academic policy

How Many Ancient Military Historians Are There at Canadian Universities?

A painting of a two-humped camel with bit and bridle next to a saddled horse
Like camels in the Brenner pass in the fourteenth century, military historians are more common in pictures and stories than real life in Canada today. Wall painting from about the 1330s in the Burgkapelle Aufenstein near Matrei am Brenner. Photo by author, July 2014.

Although military history fills the television screens, YouTube channels, and bookstore history aisles in Canada just as in other countries, its presence at universities is very modest indeed. Until October 2015 I did not know of anyone who studies any aspect of warfare before the nineteenth century who teaches history at a Canadian university to fund his research. At least a hundred faculty are paid to teach history before the nineteenth century at a Canadian university [1], but very few chose to publish on the military aspects. This week I thought I would list the determined scholars who insist on working on this topic at an advanced level at Canadian universities.

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Link Dump

A plywood wheel like a waterwheel with angled bookshelves in place of the buckets
An overwhelming flow of information is not a new problem: a bookwheel inspired by ones from the sixteenth and seventeenth centuries at the Hauptbibliothek Neubau, Universität Innsbruck. Made 2008? Photo by author, October 2015.

German for Classical Studies at the University of Cologne, free course June/July 2016, application deadline 30 November 2015 (link: warning, Facebook!)

The academics in Ghana went on strike again over nonpayment of their book allowance in August 2015 (link). As often with news from Africa, this has not received much attention in Europe and North America, even though its hard for any academics at universities in Ghana to work if they can’t buy books and journals.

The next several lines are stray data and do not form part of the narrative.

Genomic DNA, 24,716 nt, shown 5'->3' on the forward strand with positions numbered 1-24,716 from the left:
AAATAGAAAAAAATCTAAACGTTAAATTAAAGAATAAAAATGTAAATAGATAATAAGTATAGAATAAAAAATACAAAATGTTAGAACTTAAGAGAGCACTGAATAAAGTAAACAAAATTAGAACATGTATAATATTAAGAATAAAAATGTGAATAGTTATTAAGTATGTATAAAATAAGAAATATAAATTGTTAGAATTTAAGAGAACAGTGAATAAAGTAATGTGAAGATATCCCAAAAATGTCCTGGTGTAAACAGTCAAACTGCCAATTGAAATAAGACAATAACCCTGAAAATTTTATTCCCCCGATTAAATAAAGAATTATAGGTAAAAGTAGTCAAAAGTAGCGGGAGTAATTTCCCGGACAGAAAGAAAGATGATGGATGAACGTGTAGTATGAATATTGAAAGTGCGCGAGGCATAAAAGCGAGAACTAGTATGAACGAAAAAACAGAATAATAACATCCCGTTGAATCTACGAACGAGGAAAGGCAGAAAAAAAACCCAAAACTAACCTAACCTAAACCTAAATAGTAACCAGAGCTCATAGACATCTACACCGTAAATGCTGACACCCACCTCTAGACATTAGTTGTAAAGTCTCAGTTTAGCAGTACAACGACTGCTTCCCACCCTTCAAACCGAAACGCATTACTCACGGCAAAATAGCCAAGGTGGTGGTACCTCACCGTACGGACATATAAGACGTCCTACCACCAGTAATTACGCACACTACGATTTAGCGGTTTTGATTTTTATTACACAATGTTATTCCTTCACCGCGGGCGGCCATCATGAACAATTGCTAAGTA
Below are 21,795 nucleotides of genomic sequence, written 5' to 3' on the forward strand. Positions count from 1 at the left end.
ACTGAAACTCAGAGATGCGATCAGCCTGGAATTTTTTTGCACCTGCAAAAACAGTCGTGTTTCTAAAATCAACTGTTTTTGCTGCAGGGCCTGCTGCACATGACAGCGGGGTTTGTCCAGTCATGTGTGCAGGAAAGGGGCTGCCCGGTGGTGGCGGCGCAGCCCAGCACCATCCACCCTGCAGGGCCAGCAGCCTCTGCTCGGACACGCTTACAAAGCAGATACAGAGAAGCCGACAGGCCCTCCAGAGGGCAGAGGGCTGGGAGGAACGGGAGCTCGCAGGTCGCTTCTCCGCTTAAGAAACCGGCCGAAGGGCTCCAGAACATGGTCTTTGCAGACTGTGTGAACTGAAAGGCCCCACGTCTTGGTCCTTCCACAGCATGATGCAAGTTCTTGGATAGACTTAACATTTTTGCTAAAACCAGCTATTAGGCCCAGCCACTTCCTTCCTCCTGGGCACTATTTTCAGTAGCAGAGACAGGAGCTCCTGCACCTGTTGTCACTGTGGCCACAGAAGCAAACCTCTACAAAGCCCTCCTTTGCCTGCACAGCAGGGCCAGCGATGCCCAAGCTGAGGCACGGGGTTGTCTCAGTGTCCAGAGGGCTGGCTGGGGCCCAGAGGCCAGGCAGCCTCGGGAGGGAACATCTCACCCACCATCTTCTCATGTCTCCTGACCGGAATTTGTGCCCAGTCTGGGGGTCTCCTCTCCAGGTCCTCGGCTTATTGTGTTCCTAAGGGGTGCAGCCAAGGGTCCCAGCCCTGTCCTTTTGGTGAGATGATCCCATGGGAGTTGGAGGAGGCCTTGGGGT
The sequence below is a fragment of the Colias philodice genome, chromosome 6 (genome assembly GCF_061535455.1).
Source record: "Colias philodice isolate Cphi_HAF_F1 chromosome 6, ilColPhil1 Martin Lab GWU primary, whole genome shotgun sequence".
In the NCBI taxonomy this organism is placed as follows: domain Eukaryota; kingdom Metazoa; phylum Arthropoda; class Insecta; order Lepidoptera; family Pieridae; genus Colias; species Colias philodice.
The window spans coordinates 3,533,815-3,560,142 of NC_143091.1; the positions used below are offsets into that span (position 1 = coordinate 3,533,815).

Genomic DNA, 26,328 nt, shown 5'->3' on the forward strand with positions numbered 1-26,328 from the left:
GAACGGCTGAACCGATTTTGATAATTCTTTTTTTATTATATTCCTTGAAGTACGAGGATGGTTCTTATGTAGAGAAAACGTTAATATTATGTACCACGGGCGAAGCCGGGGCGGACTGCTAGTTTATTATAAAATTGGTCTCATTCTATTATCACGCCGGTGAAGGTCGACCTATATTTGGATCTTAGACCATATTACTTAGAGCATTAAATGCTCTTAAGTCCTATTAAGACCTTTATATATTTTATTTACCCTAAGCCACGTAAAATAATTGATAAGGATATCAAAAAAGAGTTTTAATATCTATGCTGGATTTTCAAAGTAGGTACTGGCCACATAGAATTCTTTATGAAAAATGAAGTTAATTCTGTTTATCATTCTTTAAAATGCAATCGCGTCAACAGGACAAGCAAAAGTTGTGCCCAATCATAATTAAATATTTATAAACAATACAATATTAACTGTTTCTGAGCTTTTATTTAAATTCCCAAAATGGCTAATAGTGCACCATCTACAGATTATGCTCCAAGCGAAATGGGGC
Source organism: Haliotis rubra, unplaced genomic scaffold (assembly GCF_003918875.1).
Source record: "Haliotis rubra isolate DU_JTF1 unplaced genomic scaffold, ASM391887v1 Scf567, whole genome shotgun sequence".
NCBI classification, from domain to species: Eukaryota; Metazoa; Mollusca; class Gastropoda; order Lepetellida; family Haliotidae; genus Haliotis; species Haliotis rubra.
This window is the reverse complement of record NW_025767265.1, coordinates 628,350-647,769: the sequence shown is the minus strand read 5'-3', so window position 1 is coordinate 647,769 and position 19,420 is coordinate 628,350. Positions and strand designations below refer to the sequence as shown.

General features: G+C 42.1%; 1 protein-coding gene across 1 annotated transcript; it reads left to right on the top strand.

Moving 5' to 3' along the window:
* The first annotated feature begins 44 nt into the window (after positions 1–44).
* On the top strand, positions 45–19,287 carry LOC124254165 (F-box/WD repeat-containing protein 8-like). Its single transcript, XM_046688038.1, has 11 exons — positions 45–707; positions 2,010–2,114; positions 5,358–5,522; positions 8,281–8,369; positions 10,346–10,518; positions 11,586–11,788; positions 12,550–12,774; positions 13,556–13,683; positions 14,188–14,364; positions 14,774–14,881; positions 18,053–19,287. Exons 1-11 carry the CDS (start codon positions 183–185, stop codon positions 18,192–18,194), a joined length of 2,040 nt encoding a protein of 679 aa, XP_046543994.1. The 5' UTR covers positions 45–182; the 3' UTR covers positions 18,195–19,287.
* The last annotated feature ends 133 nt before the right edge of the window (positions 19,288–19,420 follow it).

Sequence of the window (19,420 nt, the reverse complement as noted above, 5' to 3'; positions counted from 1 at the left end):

Meanwhile, historian Alice Dreger has resigned from her post in Illinois after a dispute about whether a glossy magazine with her university’s logo was research (protected by academic freedom) or publicity (overseen by the university administration) revealed a deeper difference about what sort of institution she was working for (her public statement on the subject and her resignation letter). This issue has received a great deal of attention on the Anglophone internet.

The Carmarthenshire Archives in Wales are being devoured by mould, and a Freedom of Information request by J.D. Davies has revealed some disturbing facts about how the local authorities are responding to this crisis.

Some people with more money than sense decided to see what happens when you throw a human-weight or hobbit-weight mass of organic material into a pool of lava. There are videos.
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Three Links

A recent editorial reminded me of the problems of estimating army sizes. Many ancient armies were not divided into neat units of uniform size, they did not have a central quartermaster’s service or staff which tracked numbers, and as Thucydides reminds us everyone lied about the strength of their own forces. Reporters who want to estimate the size of a demonstration face similar problems and rhetorical pressures (chose a high number to shock, or a low one to dismiss? Trust the police or the protestors? Base it on whether the crowd seemed larger or smaller than one whose size you ‘know’?) Like ancient historians, modern reporters don’t always give a source for their numbers, but when people ask them they tend to be frank:
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